Saturday, October 5, 2013

Punctuatiónas Restaurant Grammar Activity (Week 7)

This week, in grammar, we focused a great deal on how to punctuate dialogue.  I ended the week by transforming my classroom into an Italian restaurant called "Punctuationas" (be sure to say that six-syllable word with an Italian accent!) where my students were served individualized menus stuffed with grammatically incorrect sentences.  They had to fix the errors with elbow macaroni, penne pasta, and small shells.  This hands-on culminating activity was a hit with my students!  Let me share some pictures with you and then explain in more detail how I created this activity.
My classroom door:
Look at that awesome flag a parent donated for the activity:

Décor from Dollar Tree:
For more decoration, donated empty pizza boxes from a local pizza place:
 I love that the community is always willing to help out my classroom.  All I have to do is ask!

A parent helped me set up the room while my students were at P.E. 
I dressed the part as Chef Bowman and my accessories came from Party City:   
 FYI, it's very difficult to smile with a stick-on mustache! 

Me and my "waitresses"
My parent volunteers were a huge help!  This activity would not have gone as smoothly without them!  They circulated the room while the students worked and were able to answer any questions the children had.
Okay, so you've seen some fun let's move on to talking about how I planned this 40 minute grammar activity.   
I decided that I would give each student five unique sentences to correct.  They sit in groups and I didn't want anyone to cheat!  At first, I thought I would just write these on sentence strips but soon realized that there wouldn't be enough room.  I typed up various sentences, making sure to space twice between each word so the students would have plenty of room to glue pieces of pasta in the correct places.
I only had the students add commas, quotation marks, apostrophes, periods, and exclamation marks.  I included the correct capitalization and made sure that I didn't have any interrogative sentences.  What kind of pasta would be used for a question mark, anyway?
My students worked independently to punctuate their sentences, but I did offer clues in case they got stuck.  On the back of each page, in the bottom right corner, I wrote a number that indicated how many errors there were on that page.  Also, the students could refer to our "special menu" for help:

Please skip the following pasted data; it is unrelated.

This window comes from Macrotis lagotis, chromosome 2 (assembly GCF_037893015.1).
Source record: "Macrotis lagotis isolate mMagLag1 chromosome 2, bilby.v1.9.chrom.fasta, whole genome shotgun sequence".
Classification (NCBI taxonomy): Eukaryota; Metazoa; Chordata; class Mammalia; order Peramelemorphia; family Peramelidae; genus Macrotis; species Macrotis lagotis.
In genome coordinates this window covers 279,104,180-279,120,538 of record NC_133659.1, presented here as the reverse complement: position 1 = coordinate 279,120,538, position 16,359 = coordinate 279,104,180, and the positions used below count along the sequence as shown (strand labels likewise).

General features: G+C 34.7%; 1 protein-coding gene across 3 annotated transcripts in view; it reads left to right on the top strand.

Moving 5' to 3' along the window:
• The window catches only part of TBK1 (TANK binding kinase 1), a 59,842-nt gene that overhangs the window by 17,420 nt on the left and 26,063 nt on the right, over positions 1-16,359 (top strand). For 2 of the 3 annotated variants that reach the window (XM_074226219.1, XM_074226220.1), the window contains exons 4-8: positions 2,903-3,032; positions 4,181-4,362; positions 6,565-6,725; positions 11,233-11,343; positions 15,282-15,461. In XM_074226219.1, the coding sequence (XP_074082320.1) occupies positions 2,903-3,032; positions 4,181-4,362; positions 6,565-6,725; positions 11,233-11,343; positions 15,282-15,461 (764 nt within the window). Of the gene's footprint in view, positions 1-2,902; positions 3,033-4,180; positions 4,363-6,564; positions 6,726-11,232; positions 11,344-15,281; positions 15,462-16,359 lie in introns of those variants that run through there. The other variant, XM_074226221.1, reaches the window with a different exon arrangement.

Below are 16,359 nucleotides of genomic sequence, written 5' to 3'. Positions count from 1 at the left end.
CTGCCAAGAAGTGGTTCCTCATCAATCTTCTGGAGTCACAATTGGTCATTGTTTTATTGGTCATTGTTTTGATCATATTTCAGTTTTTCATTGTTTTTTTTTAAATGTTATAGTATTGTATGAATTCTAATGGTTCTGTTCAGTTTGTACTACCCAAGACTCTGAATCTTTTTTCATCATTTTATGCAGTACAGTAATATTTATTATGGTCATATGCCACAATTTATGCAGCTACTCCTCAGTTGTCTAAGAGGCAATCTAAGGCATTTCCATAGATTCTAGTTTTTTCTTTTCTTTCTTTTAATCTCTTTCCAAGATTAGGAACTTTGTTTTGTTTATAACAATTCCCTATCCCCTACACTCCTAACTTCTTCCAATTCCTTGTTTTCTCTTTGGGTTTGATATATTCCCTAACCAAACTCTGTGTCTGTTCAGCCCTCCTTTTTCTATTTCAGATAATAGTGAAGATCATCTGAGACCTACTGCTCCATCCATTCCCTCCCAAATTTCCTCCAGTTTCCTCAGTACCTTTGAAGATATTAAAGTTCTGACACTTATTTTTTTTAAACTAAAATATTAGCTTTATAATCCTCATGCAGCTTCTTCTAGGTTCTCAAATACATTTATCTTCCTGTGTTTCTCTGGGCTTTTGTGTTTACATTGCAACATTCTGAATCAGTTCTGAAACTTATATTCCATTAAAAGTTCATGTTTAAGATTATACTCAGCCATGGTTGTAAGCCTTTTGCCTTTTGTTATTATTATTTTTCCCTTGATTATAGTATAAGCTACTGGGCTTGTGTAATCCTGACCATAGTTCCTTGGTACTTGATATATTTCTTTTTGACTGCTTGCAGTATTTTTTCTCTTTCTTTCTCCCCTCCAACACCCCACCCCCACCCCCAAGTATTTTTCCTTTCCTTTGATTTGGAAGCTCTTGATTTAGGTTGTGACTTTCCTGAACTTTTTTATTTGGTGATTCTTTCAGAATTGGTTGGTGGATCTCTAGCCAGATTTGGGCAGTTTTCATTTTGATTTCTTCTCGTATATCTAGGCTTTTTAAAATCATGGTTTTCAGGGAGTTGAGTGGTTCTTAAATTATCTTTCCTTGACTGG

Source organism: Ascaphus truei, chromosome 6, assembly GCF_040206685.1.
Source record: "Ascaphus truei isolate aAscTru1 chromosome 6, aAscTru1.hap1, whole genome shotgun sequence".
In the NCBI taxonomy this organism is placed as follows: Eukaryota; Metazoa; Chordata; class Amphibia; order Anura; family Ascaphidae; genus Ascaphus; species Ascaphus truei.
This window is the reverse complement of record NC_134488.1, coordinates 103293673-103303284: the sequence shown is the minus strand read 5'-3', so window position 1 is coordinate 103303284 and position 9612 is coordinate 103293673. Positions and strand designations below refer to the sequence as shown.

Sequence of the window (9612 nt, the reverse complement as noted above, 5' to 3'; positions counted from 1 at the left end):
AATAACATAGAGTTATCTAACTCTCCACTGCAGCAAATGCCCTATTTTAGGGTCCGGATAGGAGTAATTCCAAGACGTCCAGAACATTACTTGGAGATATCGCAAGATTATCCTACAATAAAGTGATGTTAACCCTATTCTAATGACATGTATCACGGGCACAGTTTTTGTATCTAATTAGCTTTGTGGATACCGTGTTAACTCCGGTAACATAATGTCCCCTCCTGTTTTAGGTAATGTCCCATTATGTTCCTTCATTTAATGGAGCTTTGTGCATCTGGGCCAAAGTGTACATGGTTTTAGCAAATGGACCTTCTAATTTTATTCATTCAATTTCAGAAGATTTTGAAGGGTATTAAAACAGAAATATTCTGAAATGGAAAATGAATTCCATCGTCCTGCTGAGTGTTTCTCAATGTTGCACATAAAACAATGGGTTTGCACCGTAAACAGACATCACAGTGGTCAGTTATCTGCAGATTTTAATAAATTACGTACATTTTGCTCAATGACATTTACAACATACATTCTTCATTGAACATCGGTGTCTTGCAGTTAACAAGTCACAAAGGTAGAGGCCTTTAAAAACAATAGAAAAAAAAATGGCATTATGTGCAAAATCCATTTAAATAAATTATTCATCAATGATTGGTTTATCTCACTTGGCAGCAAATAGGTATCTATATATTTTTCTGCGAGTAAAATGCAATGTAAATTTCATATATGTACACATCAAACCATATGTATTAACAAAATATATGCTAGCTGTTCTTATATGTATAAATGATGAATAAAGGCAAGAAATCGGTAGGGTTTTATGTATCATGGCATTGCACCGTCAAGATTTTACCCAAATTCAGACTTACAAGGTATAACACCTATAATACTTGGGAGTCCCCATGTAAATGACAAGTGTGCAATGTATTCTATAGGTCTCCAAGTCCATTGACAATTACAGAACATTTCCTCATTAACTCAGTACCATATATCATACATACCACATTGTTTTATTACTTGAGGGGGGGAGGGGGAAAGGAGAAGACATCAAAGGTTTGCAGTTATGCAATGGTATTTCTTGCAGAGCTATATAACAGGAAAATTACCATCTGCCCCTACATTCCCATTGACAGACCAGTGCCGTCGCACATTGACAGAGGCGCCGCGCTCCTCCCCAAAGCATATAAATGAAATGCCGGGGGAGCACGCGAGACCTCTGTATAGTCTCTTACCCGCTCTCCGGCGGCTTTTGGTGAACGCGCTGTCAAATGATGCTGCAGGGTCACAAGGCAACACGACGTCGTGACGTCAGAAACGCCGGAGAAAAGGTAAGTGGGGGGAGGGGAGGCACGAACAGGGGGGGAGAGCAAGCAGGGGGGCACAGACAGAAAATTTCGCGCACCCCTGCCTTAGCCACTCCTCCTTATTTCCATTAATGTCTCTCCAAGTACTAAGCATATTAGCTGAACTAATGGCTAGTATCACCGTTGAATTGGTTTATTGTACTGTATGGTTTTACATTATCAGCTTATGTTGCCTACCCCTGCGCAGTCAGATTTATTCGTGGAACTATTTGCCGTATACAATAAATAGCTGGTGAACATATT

I just pulled information from a few references in our Shurley Grammar textbook, typed them up, printed them out, and stuck them in a plastic frame from Dollar Tree.  They made great table tents!
Using manila folders, I created menus for the sentences to be placed in.  To keep things in order, I carefully numbered the menus and sentences:
My entrée numbers corresponded with my menu numbers. 
Each student got the exact number/type of pasta pieces they needed to complete their sentences:  
Once they finished their hands-on editing, they had to transfer their answers to a sheet of paper that I could grade:
To begin the activity, I picked my students up from P.E., dressed as a chef, and they were shocked!  I spoke in my best Italian accent and told them that they were about to have a unique dining experience.  I explained the grammar activity and made sure they understood what their task was.  As an incentive, I told them that I would award a special prize to the boy and girl who finished first with a perfect score.  I made the prize something I knew they would enjoy. 
When we got to the classroom, the waitresses seated the children and they quickly got to work.  One child tried to call out to another one across the room and I quickly walked over to him and quietly said, "Excuse me, Sir.  This is a nice establishment and I can't have you yelling across our dining room to other patrons.  Thank you."  From then on, the students took their job seriously and you could hear a pin drop in that classroom!  They were focused and engaged and I was thoroughly impressed.  I had Italian music playing in the background and a slideshow rolling with scenes from Italy. 
For those of you who are interested, here's the majority of my playlist:
Bella Notte--Lou Monte
O Sole Mio--Lou Monte
Papa Loves Mambo--Perry Como
Mambo Italiano--Renato Carosone
Tu Vuo Fa L'Americano--Renato Carosone
Tarantella Napolitana--The Godfather
That's Amore--Rocco Granata
I gave the students 30 minutes to complete the gluing and then they had to transfer their answers.  Of course, the students finished at different times, so I just had my early finishers read at their desks.  I wrote everyone's finish time down on their papers so I'll know which two students to award a prize to. 
For a surprise ending, our waitresses brought out pizza slices for us to enjoy for lunch!
I'd say Punctuationas was a success!
*My classroom transformations were inspired by my visit last year to the Ron Clark Academy in Atlanta, Georgia.  You can read about my first classroom transformation HERE.  You could transform your classroom for any subject area, but I plan to focus on transforming my room for grammar lessons because grammar is my students' least favorite subject.  My hope is to get them more excited and engaged.*


  1. Beyond wonderful Ashley! Thank you for my big laugh of the day when I got to your photo. I want to be in your class!

    1. haha! Oh, Jeanne--YOU are beyond wonderful! How I miss you! I want to be in your class. :)